I even used Facebook to reconnect with a friend from elementary school, who moved 2,000 miles away after the second grade.  That would not have happened otherwise.

Yet in some cases, I determined – as did many others – that I really don’t have a lot in common with some old friends from my distant past.  Our lives have taken different paths. Some of them have probably started hiding my posts (as I did theirs) while a few others have undoubtedly unfriended me.  Either way:  no offense intended/none taken.

In the past few years, I have settled into a pretty predictable, placid place on Facebook.  I occasionally add new friends, but the bulk of my interactions are with a group of 20 or so former classmates and colleagues I have worked with since I moved to the Bay Area.  I post to Facebook less frequently these days, and I comment less often on the posts of others.

I have also come to post fewer Instagram photos of alcoholic beverages, including exotic happy hour cocktails.  Eventually, one Manhattan looks pretty much the same as any other – regardless of the filter you choose.

Newer social media platforms have edged out Facebook for me, in certain circumstances.  For a running commentary during sporting events, I’m all about conversations with strangers on Twitter (much to the relief of friends who could care less about baseball or the NBA).  If a San Francisco Giants game goes to extra innings, my fingers fly.

Recently, I’ve noticed friends on Facebook getting a little riled about the posting habits of others, which has been fascinating.  Users seem to see this public forum as also very personal; if you post something one of your friends doesn’t like, you didn’t do it to your timeline… but to HIS newsfeed.

In the parlance of Facebook… it’s complicated.

Every Facebook member has his/her peeves.  Just before the sequester kicked in, a former colleague took issue with one of my shares making fun of Congress, by directing a jab at House Speaker John Boehner. While my intention was to express contempt for politicians on both sides of the aisle, I make no apologies for having shared plenty of left-leaning opinions on my timeline in the past.  It is, after all, MY TIMELINE.

I am happy to discuss politics with anyone if we can keep it friendly, but for me Facebook is not the place for heated debate.  It’s like conducting a shouting match at a dinner party, while the rest of the guests are trapped at the table until after the cheese course.  My motto for Facebook is… live and let live.  Believe it or not, since one or two Republicans have slipped past my complex Facebook screening model, even I am forced to do it from time to time.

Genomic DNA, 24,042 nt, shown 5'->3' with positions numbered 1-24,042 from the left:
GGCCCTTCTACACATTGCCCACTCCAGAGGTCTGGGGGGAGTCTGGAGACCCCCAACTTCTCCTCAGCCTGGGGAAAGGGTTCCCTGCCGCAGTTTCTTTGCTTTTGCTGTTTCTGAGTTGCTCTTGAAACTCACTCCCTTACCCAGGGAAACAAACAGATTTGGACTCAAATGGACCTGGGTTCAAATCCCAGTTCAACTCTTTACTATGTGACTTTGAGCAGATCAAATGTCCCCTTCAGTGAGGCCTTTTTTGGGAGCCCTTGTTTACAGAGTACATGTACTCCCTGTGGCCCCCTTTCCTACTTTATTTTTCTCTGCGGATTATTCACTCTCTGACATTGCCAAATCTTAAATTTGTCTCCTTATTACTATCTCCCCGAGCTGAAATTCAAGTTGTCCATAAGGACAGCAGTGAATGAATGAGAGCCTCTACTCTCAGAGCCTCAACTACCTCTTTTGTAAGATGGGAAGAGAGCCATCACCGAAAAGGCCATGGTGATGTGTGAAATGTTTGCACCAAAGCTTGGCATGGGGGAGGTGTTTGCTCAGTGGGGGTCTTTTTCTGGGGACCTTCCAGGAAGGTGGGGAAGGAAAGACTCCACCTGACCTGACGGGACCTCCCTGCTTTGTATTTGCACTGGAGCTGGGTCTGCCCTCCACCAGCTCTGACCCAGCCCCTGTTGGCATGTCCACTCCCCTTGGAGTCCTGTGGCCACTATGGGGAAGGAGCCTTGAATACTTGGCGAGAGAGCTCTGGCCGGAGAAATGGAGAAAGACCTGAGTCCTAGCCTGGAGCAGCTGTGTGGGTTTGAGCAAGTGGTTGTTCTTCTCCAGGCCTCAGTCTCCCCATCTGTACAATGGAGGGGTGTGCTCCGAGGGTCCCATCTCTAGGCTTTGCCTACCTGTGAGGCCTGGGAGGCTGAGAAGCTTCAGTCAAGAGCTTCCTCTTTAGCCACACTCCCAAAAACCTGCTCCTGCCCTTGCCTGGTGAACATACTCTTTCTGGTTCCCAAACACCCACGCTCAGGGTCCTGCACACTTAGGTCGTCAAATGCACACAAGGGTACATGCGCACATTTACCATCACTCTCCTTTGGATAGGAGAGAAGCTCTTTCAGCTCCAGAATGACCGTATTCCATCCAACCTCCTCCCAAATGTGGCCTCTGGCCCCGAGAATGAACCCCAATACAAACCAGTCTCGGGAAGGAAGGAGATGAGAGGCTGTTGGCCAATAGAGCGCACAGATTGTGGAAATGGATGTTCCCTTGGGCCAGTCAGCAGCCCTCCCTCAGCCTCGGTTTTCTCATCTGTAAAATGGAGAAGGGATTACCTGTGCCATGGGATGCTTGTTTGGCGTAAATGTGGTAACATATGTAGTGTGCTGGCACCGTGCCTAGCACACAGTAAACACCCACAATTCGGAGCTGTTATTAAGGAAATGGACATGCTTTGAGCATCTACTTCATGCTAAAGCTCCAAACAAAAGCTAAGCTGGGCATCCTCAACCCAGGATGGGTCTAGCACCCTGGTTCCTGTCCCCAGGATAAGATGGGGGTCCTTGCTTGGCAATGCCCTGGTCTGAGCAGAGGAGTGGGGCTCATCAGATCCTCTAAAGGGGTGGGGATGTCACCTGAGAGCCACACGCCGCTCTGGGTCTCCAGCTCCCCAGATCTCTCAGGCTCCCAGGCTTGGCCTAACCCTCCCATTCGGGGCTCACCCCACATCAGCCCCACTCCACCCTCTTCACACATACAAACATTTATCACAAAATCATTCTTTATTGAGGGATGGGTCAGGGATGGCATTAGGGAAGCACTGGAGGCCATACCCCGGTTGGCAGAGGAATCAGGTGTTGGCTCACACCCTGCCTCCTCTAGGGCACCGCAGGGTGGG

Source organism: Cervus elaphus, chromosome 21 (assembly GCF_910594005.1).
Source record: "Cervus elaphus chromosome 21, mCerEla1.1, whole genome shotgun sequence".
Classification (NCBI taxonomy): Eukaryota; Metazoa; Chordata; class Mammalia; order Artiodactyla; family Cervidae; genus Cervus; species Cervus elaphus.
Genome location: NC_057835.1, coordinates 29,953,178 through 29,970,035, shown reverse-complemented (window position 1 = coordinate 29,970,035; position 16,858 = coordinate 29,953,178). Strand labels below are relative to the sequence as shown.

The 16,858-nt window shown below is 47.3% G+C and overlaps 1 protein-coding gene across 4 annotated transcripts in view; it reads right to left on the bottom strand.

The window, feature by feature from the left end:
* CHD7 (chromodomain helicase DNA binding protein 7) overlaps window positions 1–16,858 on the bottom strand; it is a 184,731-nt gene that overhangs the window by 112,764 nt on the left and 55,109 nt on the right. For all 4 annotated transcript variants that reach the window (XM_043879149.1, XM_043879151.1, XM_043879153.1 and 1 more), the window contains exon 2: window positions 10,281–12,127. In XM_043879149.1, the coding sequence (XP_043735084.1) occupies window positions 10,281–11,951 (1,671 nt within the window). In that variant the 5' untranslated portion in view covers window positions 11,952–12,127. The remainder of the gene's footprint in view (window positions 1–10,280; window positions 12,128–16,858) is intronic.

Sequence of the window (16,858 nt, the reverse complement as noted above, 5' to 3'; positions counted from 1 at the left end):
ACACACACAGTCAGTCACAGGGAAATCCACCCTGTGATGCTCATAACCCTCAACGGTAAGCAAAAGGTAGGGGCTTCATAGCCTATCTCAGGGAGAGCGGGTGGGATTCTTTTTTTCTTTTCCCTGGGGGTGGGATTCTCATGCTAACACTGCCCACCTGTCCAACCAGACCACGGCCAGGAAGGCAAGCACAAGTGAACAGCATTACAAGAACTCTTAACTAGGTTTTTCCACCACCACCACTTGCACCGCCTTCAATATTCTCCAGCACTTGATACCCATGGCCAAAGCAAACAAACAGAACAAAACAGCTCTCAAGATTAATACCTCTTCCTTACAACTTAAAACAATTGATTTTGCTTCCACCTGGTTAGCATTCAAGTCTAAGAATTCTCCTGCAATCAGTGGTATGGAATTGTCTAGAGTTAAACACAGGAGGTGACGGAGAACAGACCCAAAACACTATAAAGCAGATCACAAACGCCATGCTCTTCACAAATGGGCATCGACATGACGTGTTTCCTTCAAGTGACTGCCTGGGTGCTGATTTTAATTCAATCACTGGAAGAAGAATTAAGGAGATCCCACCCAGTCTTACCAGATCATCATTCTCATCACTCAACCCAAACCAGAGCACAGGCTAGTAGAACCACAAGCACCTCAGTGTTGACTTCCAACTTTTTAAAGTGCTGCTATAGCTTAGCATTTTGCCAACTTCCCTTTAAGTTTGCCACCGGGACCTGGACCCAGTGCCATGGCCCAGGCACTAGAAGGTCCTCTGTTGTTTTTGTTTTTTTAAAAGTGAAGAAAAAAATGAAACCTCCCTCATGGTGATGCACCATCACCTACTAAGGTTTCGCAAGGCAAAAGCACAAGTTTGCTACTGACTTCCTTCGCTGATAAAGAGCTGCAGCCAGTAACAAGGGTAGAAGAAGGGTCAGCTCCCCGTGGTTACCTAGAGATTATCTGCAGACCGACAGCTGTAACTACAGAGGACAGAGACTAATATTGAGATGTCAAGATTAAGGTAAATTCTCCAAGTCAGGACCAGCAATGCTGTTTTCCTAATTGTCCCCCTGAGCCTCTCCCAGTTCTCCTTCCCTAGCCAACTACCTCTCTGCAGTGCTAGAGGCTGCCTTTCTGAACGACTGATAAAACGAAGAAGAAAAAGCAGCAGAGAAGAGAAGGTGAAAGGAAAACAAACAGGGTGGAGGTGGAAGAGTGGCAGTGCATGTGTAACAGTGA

Some of my friends get seriously ticked off at parents posting kid photos, and endless milestones, sports awards and academic achievements.  Maybe because I’m not a parent, this doesn’t bother me at all.  I actually like it.  My friends have some pretty amazing offspring, and I am forever trying to figure out how I can take even a little bit of credit for that.

I’m not a big fan of gaming results on Facebook.  I am honestly not terribly impressed that you beat your six-year-old at Scrabble, and I am a proud member of the Facebook group “I don’t care about your farm, or your fish, or your park, or your mafia!!”  But again, if you want to share that stuff I’m not going to call you out for it.  I may hide your posts after a while, though.

My biggest peeve is the thinly veiled ads asking for likes.  You know what I mean – the huge images of disfigured veterans or abused farm animals or white-haired grannies holding American flags.  The message is, “Like this if you are grateful for veterans/like animals/love your grandma”.

In other words, “I like this… and you should too or else everyone will think you are a very terrible person.”

If you check out these ads, they are often sponsored by dubious-sounding organizations — so if you like the photos, you are in fact liking these organizations.  For the kind, soft-hearted among us, I would just ask that you check out the sponsoring group before clicking that little thumbs-up icon, lest you wind up showing support for something you really don’t like very much at all.

Facebook is a tool that allows members to express themselves, and we should feel comfortable posting information that reflects who we are.  As in any other conversation, we all have a choice.  We can be tolerant of our friends, and turn a blind eye/deaf ear (either through selective reading, or the handy “hide” feature) when we disagree with them.

If that doesn’t work, maybe we aren’t really “friends” at all.  In that case… I think you know what to do.